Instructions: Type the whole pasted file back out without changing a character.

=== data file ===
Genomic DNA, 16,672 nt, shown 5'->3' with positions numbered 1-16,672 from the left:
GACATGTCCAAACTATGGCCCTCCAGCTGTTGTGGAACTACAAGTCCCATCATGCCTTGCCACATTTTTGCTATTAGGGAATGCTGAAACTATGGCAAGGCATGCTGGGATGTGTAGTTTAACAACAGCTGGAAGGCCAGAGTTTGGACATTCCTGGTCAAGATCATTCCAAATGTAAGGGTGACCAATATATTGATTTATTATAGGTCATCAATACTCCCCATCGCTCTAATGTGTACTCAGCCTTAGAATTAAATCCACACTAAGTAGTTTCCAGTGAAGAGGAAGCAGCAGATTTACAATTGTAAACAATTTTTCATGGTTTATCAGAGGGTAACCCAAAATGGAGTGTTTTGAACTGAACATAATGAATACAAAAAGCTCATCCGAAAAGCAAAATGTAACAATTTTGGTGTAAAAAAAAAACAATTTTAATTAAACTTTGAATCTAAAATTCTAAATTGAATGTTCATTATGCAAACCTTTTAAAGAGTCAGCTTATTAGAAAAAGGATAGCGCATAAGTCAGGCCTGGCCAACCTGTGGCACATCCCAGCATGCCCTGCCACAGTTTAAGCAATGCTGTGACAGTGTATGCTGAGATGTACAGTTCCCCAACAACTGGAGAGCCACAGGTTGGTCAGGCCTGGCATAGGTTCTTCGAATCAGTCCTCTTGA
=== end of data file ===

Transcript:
Genomic DNA, 16,672 nt, shown 5'->3' with positions numbered 1-16,672 from the left:
GACATGTCCAAACTATGGCCCTCCAGCTGTTGTGGAACTACAAGTCCCATCATGCCTTGCCACATTTTTGCTATTAGGGAATGCTGAAACTATGGCAAGGCATGCTGGGATGTGTAGTTTAACAACAGCTGGAAGGCCAGAGTTTGGACATTCCTGGTCAAGATCATTCCAAATGTAAGGGTGACCAATATATTGATTTATTATAGGTCATCAATACTCCCCATCGCTCTAATGTGTACTCAGCCTTAGAATTAAATCCACACTAAGTAGTTTCCAGTGAAGAGGAAGCAGCAGATTTACAATTGTAAACAATTTTTCATGGTTTATCAGAGGGTAACCCAAAATGGAGTGTTTTGAACTGAACATAATGAATACAAAAAGCTCATCCGAAAAGCAAAATGTAACAATTTTGGTGTAAAAAAAAAACAATTTTAATTAAACTTTGAATCTAAAATTCTAAATTGAATGTTCATTATGCAAACCTTTTAAAGAGTCAGCTTATTAGAAAAAGGATAGCGCATAAGTCAGGCCTGGCCAACCTGTGGCACATCCCAGCATGCCCTGCCACAGTTTAAGCAATGCTGTGACAGTGTATGCTGAGATGTACAGTTCCCCAACAACTGGAGAGCCACAGGTTGGTCAGGCCTGGCATAGGTTCTTCGAATCAGTCCTCTTGA